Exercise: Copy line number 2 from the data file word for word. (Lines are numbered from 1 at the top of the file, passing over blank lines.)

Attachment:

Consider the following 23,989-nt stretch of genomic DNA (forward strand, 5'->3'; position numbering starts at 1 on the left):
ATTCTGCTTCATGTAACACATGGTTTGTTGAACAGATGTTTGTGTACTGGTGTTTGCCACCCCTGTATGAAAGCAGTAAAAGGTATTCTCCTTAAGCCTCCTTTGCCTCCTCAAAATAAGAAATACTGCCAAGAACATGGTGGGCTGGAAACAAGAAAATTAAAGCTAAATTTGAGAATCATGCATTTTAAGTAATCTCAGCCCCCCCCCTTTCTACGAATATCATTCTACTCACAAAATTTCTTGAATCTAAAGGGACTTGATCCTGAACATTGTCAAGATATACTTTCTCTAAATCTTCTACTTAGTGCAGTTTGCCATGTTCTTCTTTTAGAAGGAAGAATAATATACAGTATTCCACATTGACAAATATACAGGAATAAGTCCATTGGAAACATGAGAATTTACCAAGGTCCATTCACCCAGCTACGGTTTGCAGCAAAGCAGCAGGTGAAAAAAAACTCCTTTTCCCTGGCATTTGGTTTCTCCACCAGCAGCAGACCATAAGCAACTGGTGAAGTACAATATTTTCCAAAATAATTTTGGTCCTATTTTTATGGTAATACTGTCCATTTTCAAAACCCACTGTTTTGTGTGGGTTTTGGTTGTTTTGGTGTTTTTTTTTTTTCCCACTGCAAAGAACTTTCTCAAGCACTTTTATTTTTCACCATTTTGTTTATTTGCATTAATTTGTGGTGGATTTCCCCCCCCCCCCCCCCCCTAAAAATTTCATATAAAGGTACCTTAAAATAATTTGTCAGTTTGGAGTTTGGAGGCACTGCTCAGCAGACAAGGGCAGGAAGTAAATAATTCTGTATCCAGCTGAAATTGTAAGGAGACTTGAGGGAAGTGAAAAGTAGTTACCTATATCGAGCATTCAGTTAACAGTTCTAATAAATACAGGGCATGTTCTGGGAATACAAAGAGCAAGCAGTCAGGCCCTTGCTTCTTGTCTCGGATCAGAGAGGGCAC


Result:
ATTCTGCTTCATGTAACACATGGTTTGTTGAACAGATGTTTGTGTACTGGTGTTTGCCACCCCTGTATGAAAGCAGTAAAAGGTATTCTCCTTAAGCCTCCTTTGCCTCCTCAAAATAAGAAATACTGCCAAGAACATGGTGGGCTGGAAACAAGAAAATTAAAGCTAAATTTGAGAATCATGCATTTTAAGTAATCTCAGCCCCCCCCCTTTCTACGAATATCATTCTACTCACAAAATTTCTTGAATCTAAAGGGACTTGATCCTGAACATTGTCAAGATATACTTTCTCTAAATCTTCTACTTAGTGCAGTTTGCCATGTTCTTCTTTTAGAAGGAAGAATAATATACAGTATTCCACATTGACAAATATACAGGAATAAGTCCATTGGAAACATGAGAATTTACCAAGGTCCATTCACCCAGCTACGGTTTGCAGCAAAGCAGCAGGTGAAAAAAAACTCCTTTTCCCTGGCATTTGGTTTCTCCACCAGCAGCAGACCATAAGCAACTGGTGAAGTACAATATTTTCCAAAATAATTTTGGTCCTATTTTTATGGTAATACTGTCCATTTTCAAAACCCACTGTTTTGTGTGGGTTTTGGTTGTTTTGGTGTTTTTTTTTTTTCCCACTGCAAAGAACTTTCTCAAGCACTTTTATTTTTCACCATTTTGTTTATTTGCATTAATTTGTGGTGGATTTCCCCCCCCCCCCCCCCCCTAAAAATTTCATATAAAGGTACCTTAAAATAATTTGTCAGTTTGGAGTTTGGAGGCACTGCTCAGCAGACAAGGGCAGGAAGTAAATAATTCTGTATCCAGCTGAAATTGTAAGGAGACTTGAGGGAAGTGAAAAGTAGTTACCTATATCGAGCATTCAGTTAACAGTTCTAATAAATACAGGGCATGTTCTGGGAATACAAAGAGCAAGCAGTCAGGCCCTTGCTTCTTGTCTCGGATCAGAGAGGGCAC